Beginners Piano | David Palmer | Skillshare

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Beginners Piano

teacher avatar David Palmer

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Taught by industry leaders & working professionals
Topics include illustration, design, photography, and more

Watch this class and thousands more

Get unlimited access to every class
Taught by industry leaders & working professionals
Topics include illustration, design, photography, and more

Lessons in This Class

7 Lessons (23m)
    • 1. Piano Intro

    • 2. The Notes

    • 3. Scales

    • 4. Arpeggios 1 4 5

    • 5. Chords (TRIADS)

    • 6. First Song

    • 7. 2 5 1 + Jazz

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About This Class

In this course I will be demonstrating a step by step tutorial on the piano basics. NO PREVIOUS EXPERIENCE REQUIRED. You will learn key skills such as constructing chords, learning scales and developing a piano technique. The class contains note names, scales, arpeggios, chords, chord progressions and a song to practice. 

The perfect class for:

Passionate Beginners

Producers who want better keyboard skills

Songwriters and composers

Popular music students


All that is required is a keyboard! (Or piano) and preferably a camera of any quality to upload for class project.


Meet Your Teacher

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David Palmer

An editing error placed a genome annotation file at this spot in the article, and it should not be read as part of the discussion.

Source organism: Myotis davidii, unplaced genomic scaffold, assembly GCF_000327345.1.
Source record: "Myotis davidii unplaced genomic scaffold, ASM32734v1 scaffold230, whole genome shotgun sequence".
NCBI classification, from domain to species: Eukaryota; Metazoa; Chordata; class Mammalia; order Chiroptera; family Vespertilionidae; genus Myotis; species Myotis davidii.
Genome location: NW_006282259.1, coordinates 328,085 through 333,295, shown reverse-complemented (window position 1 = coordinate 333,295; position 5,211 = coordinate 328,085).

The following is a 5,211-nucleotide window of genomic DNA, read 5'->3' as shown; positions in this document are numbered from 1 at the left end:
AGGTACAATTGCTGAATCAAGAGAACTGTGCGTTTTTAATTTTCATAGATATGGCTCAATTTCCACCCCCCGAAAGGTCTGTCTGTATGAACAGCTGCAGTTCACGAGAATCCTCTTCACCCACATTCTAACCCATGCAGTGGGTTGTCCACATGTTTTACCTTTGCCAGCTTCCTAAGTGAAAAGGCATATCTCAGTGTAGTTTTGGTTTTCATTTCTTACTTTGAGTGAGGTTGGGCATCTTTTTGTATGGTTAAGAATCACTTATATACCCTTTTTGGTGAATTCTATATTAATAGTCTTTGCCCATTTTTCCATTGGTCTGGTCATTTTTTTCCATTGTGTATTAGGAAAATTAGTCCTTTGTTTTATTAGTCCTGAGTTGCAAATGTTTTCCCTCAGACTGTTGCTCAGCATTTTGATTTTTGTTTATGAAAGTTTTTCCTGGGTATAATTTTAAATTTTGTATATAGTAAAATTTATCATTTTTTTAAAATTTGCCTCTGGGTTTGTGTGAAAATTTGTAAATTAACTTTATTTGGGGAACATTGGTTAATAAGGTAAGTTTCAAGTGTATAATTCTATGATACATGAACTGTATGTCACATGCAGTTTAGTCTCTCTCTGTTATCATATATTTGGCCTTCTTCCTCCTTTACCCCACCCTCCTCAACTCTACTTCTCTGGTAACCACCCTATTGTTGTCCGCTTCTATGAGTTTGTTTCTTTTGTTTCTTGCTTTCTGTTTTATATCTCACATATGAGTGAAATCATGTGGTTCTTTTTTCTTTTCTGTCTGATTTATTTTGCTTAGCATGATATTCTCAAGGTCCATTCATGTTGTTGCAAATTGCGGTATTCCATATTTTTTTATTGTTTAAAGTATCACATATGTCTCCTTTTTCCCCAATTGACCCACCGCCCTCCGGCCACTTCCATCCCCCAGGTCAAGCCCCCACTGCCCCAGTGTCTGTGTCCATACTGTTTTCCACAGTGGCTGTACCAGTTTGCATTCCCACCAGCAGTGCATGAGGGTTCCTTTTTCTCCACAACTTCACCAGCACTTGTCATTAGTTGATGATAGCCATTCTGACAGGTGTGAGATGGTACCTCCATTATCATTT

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1. Piano Intro: Hello everyone and welcome to my piano class. My name is David, and in these next few videos, I'm going to teach you how to play the basics of the piano. So the fundamentals of the piano is obviously the notes, scales, chords, and arpeggios. Now, as you can see above the keyboard, that will be notes falling down so that if you're stuck or maybe you're struggling to understand me, you can pause the video anytime, slow down or rewind. Along the way, we're going to cover some technical terms, such as melody, harmony and versions and seventh chords as well. But we'll get to that further down the line. After this course, you'll be able to endlessly improvise at the piano in front of your friends, family. Or maybe if you just want to learn how to write your own songs. And once you taken the course and you've completed and you've taken all the skills away, you can decide if you want to further progressed and intermediate level. If you want to, I don't know, you can get into blues or you could do jazz. Or you could even start learning classical. This course is the best way to start your journey at the PM. So let's begin. 2. The Notes : So, welcome guys. This is less than 1. First things first, just make sure you're saying comfortably and the keyboards, you nicer. Last, try. Keep your posture upsell fairly straight and position yourself at the center, the keyboard. Make sure you're her arms length of it. So if you lay your hands naturally flat like that and you just raise them up, you'll see that touch your fingers should be a rotor. Spins it, you can just reach either say that the keyboard. The next thing you want to do before you play, It's just make sure you're relaxed, particularly around your hands and especially your wrists. You want to avoid being super tense at the piano. Because eventually you will injure yourself if you keep playing and practicing like that. It's supposed to be a very fun and the keyboard is not going to buy. You. Just have your hands placed over the keyboards and relaxed position and just play some notes. Okay? Now this node here is called middle C. This is the center of the keyboard. This is a c. That's the same, that's a c that's the same. That's the same. Now, on any full-size keyboard, there's usually 88 keys. All the keys, however, are made up of seven node names. So just the same way we have the alphabet a, B, C, D, E, F, G. Makes sense, right? So this just repeats all the way up the keyboard. So down here is a, a, a, just the same way that we had seen. So let's, let's try this. So chromatically. So chromatically just means no for now. All the way up, four, all the way down. So up here we have a. And then there's no here this black notes called a sharp. B, C, C sharp, D, D sharp, E, F, F sharp, G, G sharp a. And it just goes like this by day, by day. So if you're ever lost at the piano, you want to determine what note as well. Use the pipe notes to help you are so few me back the middle. See, you know, this is a C because it's to the left in these two black notes. And just remember that. So you know, that's a C to C. And then once you land, this is an F, okay, three black notes left of that F. These five nodes are referred to as sharps going up and going down the way descending. They're referred to as flats. So that's B-flat. E-flat, G-flat. E-flat differ. But it's also known as C sharp, D sharp, F sharp, G sharp, a sharp. Know the difference between a C sharp and D flat. There's no difference, just the same node. So I would recommend before you move on to the next lesson of skills, is that you go through that chromatic scale just going up. So start with a, a sharp, B, C, C sharp, D, D sharp, E, F, F sharp, G, G sharp. And just, just did are all the way at the keyboard. Gaze to some of the names and try them out at different spots. See if you can identify what the key is. Okay. I'll see you back here for less than two. 3. Scales : Okay guys, welcome to lesson two. Now that we've established the node names, we can begin to look at scales. Now, there are many different skills to learn. But for this lesson, we will start with C major and a minor, which are all the white notes of the keyboards. Simple enough. So let's try C major. Now, here's the most important thing when it comes to skills. Numbering your fingers one-to-five from the thumb outwards. So this is 1, 2, 3, 4, 5, and the left-hand one, 2345. So C major and the right-hand starting and middle C, we want to go 123, and then we want to talk the thumb underneath 12345. So we'll just go over that again. 1, 2, 3, tuck the thumb. 1, 2, 3, 4, 5. And by the way, it's just the same. 54321321. So just that pivot there, 54321321. Now, on the other hand, an octet lower, we start 54321, pivot 3, 2, 1. So again, 54321321 and back the way it, 1231, 2345. Okay, now let's try this hands together very slowly. Remember, you can pause the video at anytime and rewind. And until you feel comfortable and departments in your head and make sure you get that down now. 1234512345. So important that you get that down. Okay. So I'm just going to demonstrate an a minor this time. Pivot. And the other hand, 3213212312345. And hence together. So that's where the have fast you start. I wanted to get it like you don't want to be going too fast, you want to stay accurate. So let's just try it in a minor, C major. That's about as fast as you want to get it. So the benefit of learning these skills is that it will make you more comfortable with the piano. Dry now sound and move your hands and wrists more comfortably while living. Improving your techniques. I practice these two scales, the C major and a minor. With the finger technique I showed you 123123454321321 and right-hand and the left-hand, 5432132112312345. Now get that on those two. And then the next lesson we'll move on to arpeggios. 4. Arpeggios 1 4 5: Hello everyone and welcome back. Now that you've learned your first skills, it's important to cover arpeggios. Now, arpeggios are similar to skills, that they are a technical exercise for the piano. Designed to strengthen your wrists, your dexterity, and your accuracy. The piano, it spread, developing your muscle memory basically. So append Jews are a very useful technique to practice a few more to progress with classical repertoire. Or maybe you want to get an, a jazz, learn maybe a little bit more records. So let's start just with the basics. On the C major scale. And in the right-hand, your numbering will be 1, 2, 3, and 5. So it's your first finger, your second finger, your third finger, and perform a finger on the notes C, E, G, and C. And in the left-hand OB 5, 3, 2, and 1. So just on C, E, G, and C. Now try them both together. C, E, G, C, and then the way C, G, b, c. So now I want to move on and try a progression. So this is maybe a little bit challenging for your first time seeing arpeggios, but we'll go real slow and this will be really important for your next lesson. So we're going to play our arpeggio and see that we've already done. And then we're going to jump over to F and play F, a, C, F. And then we're gonna go one up and play G, B, D, G. And then we're going to go back down to C. Now this is called a 1 4 5 progression. It's called a 1 4 5 progression because it's the first node in the C major scale, the fourth note and the C major scale and the theft know our position in the C major scale is used a lot in popular music, and it's also particularly used in grassroots blues music. So have a practice that those arpeggios, C Major, F major, G major. And I'll see you in the next lesson. 5. Chords (TRIADS): Hello everyone, Welcome back. Today we're going to be talking records and particularly triads. So this chord here is the C major triad, is made up of C, which is the first, E, which is the third, and g, which is the perfect fifth. Now this chord is used in all popular music. Piano songs you've probably heard the plate is 1000 times. And we're going to play a little bit these chords over the 1, 4, 5 progression that we learned last week. So you're just going to play in your left-hand the written notes, which is C, F, and G. And then your right hand, you're going to play C, E, G for the C major chord, F, a, C for the F chord. And GBD, the G chord, and back there. So we're just kind of like a basic rhythm, just nice and slow, just to get used to just lifting the hands up and getting those possessions up to G. Give that a try. And in the next lesson we'll be learning can have fallen in love by Elvis Presley. 6. First Song: Hi guys, welcome back. Today is the day that we're going to learn our first sum. And it's gonna take, it's going to be in C Major, which I'm sure you're all familiar with Justin. And the song is, can't help falling in love by Elvis Presley. So it's in C major and it goes something like this. Okay? So while I'm playing here at the very start, this is the intro, is the C major triad, but the C in the bass and the left. G major, C major, G major. Now that's the intro. You just play that twice. C major, G major. C major, G major. Okay? So now we're going on to the first verse, but you see major and a broken chord. So it's similar to the arpeggios that we learned, tethering. Now this is just the three notes. So you play the real first, E minor. And E minor. Hey, play this one twice. Then darn F patches see an allergy again. And then F, G, a, F, C, G, C. Now, the most important thing is you just take it as slow as possible. If you want. I recommend planing through just for the cards. And have a listen to the song here when those vocals come and have a go at that. And I'll see you in next lesson. 7. 2 5 1 + Jazz: Hello everyone and welcome back to another and the last piano lesson I have for this beginner's guide, this last session as a relatively short session, and I just wanted to go over 25 one chord progression. Now, if you remember the 145 blues progression we done previously, then this should be a piece of cake. And it's a really great progression to use for improvising rent piano. So we're going to start in the usual key of C, and we're going to use our left hands for the chords. Now we're going to be using seventh chords for this exercise. So the seven just means the seventh note in the scale. So if you go C-major, 5, 6. So in this instance it's going to be B. So our first court she's heard like that. It gives a little bit more flavor to to just the basic triad. And it's not quite as basic as a film stretch cord. So we're going to be in the key of C major, but we want to start here on the second position, which is D minor. So we're playing D, F, a, and C. And they are. Second chord is G dominant seven, which is G, B, D, and F. Now the last chord, the first position, would be back to see. So altogether it should sound like this as a very nice resolve to now, instead of jumping around here to here to here, which is a dramatic. There's a little cheat that we have for this. So we play the D minor chord to start with the usual position. And the notes for the G dominant, R, G, B, D, and F. But what we can do is we can just lift this ANC, bring them down. So we play D minor, G dominant. C major. Just have a go at them progression just now. So D minor, still staying on the D and F. Now the reason I'm teaching you this progression is because it's a great progression to use if you want to get better at jazz piano. For example, while you're playing this progression in C major, you can just refer around on this C major pentatonic. Now the C major pentatonic is just C, D, E, F, G, a, and then you're back to C. So it's these five notes, G, C, D, E, G, a. Now we'll cover a lot more of this in our next course in an intermediate. But if you want to have a go in the meantime, give that a try, play those cards, and just refer and just have fun with it. And then you can eventually get them, please note to them Lexend. But we can go over that in our next intermediate class. Until then. Enjoy playing. And I really hope you enjoyed this. Thank you very much. Bye.